The other stared at Peter of Blentz for several seconds while the atrocity of his chief’s plan filtered through his brain.

“My God!” he exclaimed at last. “You mean that you wish me to murder Leopold with my own hands?”

“You put it too crudely, my dear Coblich,” replied the other.

“I cannot do it,” muttered Coblich. “I have never killed a man in my life. I am getting old. No, I could never do it. I should not sleep nights.”

“If it is not done, Coblich, and Leopold comes into his own,” said Peter slowly, “you will be caught and hanged higher than Haman. And if you do not do it, and the impostor is crowned today, then you will be either hanged officially or knifed unofficially, and without any choice in the matter whatsoever. Nothing, Coblich, but the dead body of the true Leopold can save your neck. You have your choice, therefore, of letting him live to prove your treason, or letting him die and becoming chancellor of Lutha.”

Slowly Coblich turned toward the door. “You are right,” he said, “but may God have mercy on my soul. I never thought that I should have to do it with my own hands.”

So saying he left the room and a moment later Peter of Blentz smiled as he heard the pounding of a horse’s hoofs upon the pavement without.

Then the Regent entered the room he had recently quitted and spoke to the nobles of Lutha who were gathered there.

“Coblich has found the body of the murdered king,” he said. “I have directed him to bring it to the cathedral. He came upon the impostor and his confederate, Lieutenant Butzow, as they were bearing the corpse from the hospital at Tafelberg where the king has lain unknown since the rumor was spread by Von der Tann that he had been killed by bandits.

“He was not killed until last evening, my lords, and you shall see today the fresh wounds upon him. When the time comes that we can present this grisly evidence of the guilt of the impostor and those who uphold him, I shall expect you all to stand at my side, as you have promised.”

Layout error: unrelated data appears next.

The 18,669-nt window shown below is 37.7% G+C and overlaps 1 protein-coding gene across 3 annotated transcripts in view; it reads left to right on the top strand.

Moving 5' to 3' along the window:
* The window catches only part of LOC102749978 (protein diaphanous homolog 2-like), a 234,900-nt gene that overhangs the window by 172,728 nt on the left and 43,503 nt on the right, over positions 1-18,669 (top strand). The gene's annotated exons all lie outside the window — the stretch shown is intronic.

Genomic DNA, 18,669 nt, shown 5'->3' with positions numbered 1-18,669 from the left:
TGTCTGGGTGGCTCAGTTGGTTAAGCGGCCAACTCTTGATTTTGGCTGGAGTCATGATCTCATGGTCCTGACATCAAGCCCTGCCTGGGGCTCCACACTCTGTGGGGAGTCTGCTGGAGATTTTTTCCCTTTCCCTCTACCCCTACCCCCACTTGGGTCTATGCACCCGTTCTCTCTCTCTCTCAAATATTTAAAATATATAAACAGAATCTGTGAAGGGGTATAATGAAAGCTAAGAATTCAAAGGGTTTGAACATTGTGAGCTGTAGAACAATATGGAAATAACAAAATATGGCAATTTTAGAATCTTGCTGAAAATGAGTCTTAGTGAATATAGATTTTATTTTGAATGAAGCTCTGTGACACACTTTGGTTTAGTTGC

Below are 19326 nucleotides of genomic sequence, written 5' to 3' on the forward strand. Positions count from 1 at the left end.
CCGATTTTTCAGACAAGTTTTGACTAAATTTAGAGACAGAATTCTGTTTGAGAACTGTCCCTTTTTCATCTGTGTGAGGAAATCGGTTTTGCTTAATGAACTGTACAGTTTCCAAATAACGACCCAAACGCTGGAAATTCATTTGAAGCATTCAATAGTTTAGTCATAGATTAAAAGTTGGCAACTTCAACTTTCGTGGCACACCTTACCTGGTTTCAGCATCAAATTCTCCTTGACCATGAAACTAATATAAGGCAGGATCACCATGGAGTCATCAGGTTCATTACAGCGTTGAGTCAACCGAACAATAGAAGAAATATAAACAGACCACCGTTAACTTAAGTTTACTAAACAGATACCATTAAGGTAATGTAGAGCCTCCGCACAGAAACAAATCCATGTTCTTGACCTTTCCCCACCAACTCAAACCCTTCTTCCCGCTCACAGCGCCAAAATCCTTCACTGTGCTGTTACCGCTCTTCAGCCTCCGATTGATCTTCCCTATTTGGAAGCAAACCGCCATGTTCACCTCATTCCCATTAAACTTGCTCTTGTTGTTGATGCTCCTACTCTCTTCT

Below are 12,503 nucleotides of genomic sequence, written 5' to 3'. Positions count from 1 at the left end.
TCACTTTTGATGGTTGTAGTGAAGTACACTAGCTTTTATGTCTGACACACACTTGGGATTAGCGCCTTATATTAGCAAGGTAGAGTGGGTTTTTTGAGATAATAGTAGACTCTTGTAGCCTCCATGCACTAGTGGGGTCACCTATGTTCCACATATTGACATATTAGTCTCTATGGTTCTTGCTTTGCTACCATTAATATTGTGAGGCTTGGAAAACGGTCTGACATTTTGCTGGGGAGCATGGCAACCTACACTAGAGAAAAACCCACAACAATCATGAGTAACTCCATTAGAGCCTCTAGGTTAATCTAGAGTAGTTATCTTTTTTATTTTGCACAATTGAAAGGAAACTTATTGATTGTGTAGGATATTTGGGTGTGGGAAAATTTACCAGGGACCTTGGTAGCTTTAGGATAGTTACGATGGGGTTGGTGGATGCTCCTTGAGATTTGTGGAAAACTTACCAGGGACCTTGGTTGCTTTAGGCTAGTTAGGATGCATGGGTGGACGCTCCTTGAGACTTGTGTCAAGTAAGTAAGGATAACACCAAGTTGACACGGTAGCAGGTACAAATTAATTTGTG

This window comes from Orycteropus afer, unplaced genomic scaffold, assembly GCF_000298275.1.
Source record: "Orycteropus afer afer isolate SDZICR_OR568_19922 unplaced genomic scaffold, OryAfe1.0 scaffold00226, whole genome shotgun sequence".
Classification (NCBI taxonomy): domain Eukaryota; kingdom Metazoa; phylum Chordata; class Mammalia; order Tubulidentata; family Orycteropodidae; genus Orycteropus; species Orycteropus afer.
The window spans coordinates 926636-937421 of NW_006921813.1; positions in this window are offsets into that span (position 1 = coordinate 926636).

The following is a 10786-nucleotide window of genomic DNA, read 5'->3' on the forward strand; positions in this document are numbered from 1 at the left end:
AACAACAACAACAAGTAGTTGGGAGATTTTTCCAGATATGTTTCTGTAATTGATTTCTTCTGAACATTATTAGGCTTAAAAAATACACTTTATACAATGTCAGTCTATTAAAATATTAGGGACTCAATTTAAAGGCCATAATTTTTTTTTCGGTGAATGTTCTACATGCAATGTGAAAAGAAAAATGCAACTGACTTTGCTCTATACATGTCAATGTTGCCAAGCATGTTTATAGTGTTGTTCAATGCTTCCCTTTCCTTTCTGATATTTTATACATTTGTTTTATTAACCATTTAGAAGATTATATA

With one accord the noblemen pledged anew their allegiance to Peter of Blentz if he could produce one-quarter of the evidence he claimed to possess.

“All that we wish to know positively is,” said one, “that the man who bears the title of king today is really Leopold of Lutha, or that he is not. If not then he stands convicted of treason, and we shall know how to conduct ourselves.”

Together the party rode to the cathedral, the majority of the older nobility now openly espousing the cause of the Regent.

At the palace Barney was about distracted. Butzow was urging him to take the crown whether he was Leopold or not, for the young lieutenant saw no hope for Lutha, if either the scoundrelly Regent or the cowardly man whom Barney had assured him was the true king should come into power.

It was eleven o’clock. In another hour Barney knew that he must have found some new solution of his dilemma, for there seemed little probability that the king would be located in the brief interval that remained before the coronation. He wondered what they did to people who stole thrones. For a time he figured his chances of reaching the border ahead of the enraged populace. All had depended upon the finding of the king, and he had been so sure that it could be accomplished in time, for Coblich and Maenck had had but a few hours in which to conceal the monarch before the search was well under way.